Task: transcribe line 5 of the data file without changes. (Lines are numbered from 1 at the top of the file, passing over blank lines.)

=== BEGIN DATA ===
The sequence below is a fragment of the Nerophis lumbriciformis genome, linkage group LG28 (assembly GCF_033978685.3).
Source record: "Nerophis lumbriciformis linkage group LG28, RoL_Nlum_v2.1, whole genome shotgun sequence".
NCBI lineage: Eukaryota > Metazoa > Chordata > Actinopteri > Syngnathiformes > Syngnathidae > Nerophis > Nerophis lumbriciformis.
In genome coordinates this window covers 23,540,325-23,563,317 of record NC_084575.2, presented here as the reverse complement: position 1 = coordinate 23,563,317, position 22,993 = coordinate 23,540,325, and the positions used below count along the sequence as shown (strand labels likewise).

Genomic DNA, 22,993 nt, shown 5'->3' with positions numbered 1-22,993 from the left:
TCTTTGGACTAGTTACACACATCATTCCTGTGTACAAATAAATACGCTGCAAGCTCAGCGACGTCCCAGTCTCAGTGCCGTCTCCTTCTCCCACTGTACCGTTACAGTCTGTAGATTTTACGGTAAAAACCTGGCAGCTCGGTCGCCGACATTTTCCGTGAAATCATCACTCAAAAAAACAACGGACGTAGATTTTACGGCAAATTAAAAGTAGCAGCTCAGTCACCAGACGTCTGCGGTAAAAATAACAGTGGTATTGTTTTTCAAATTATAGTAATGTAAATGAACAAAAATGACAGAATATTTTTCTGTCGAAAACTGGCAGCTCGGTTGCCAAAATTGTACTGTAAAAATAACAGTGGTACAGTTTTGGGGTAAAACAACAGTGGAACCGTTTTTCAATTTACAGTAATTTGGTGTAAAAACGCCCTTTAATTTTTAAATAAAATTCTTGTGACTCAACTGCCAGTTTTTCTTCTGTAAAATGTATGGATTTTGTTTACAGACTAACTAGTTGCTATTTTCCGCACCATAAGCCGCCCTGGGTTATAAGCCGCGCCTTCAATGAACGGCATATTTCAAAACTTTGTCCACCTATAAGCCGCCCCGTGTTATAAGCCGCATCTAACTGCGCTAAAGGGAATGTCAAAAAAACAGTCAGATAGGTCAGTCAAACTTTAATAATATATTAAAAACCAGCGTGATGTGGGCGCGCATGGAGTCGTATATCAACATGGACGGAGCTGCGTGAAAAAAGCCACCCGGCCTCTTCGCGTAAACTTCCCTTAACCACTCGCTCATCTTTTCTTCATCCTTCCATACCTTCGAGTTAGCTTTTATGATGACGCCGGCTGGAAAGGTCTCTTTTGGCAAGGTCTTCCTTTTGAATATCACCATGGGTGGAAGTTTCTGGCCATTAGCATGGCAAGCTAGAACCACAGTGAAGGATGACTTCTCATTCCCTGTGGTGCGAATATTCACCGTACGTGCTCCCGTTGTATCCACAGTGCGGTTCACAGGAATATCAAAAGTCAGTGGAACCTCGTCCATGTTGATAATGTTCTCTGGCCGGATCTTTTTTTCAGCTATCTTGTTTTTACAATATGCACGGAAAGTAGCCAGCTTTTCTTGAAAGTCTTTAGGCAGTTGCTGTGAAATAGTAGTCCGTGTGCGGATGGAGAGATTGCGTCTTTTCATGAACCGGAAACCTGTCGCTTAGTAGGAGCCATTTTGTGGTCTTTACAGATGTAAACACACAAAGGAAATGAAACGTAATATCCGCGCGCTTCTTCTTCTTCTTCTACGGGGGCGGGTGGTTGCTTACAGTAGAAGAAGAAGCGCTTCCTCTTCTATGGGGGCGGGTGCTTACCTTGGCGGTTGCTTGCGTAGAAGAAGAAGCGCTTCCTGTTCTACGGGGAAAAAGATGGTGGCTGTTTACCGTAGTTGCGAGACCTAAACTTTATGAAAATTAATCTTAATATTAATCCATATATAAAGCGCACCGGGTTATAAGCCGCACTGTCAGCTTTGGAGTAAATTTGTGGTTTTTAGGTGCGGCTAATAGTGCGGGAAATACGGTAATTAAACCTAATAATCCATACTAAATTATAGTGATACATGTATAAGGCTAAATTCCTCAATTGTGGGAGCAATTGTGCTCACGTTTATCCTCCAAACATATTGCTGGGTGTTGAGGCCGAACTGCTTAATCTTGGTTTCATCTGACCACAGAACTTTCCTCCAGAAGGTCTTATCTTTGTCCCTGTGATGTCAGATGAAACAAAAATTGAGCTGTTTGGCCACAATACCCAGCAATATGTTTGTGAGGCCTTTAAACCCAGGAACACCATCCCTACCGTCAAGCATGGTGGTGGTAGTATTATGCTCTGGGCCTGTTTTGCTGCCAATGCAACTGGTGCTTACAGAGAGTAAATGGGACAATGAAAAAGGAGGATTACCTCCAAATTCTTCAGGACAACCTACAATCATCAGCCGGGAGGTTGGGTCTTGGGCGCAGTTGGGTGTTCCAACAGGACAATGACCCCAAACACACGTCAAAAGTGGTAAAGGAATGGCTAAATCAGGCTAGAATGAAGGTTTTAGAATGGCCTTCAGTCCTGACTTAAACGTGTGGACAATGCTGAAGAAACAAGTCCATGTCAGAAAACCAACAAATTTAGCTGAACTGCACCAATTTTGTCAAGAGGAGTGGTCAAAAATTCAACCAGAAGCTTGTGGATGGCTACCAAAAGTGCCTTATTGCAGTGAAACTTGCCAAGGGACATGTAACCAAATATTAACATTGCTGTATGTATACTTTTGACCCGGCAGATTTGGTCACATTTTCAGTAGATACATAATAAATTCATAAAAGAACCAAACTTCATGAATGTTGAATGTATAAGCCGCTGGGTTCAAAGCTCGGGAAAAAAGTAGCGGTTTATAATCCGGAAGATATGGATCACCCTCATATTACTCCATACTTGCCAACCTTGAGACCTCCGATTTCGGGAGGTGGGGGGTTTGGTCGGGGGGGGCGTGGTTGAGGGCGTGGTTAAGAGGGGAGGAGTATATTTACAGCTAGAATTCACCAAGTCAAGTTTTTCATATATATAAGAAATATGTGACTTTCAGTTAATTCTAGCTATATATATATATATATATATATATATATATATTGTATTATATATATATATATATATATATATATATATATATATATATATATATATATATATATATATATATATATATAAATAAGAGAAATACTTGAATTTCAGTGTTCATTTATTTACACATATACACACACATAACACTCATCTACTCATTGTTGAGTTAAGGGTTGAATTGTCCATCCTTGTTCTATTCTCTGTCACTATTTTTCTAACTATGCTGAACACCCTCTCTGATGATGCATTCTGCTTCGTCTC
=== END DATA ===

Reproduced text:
Genomic DNA, 22,993 nt, shown 5'->3' with positions numbered 1-22,993 from the left: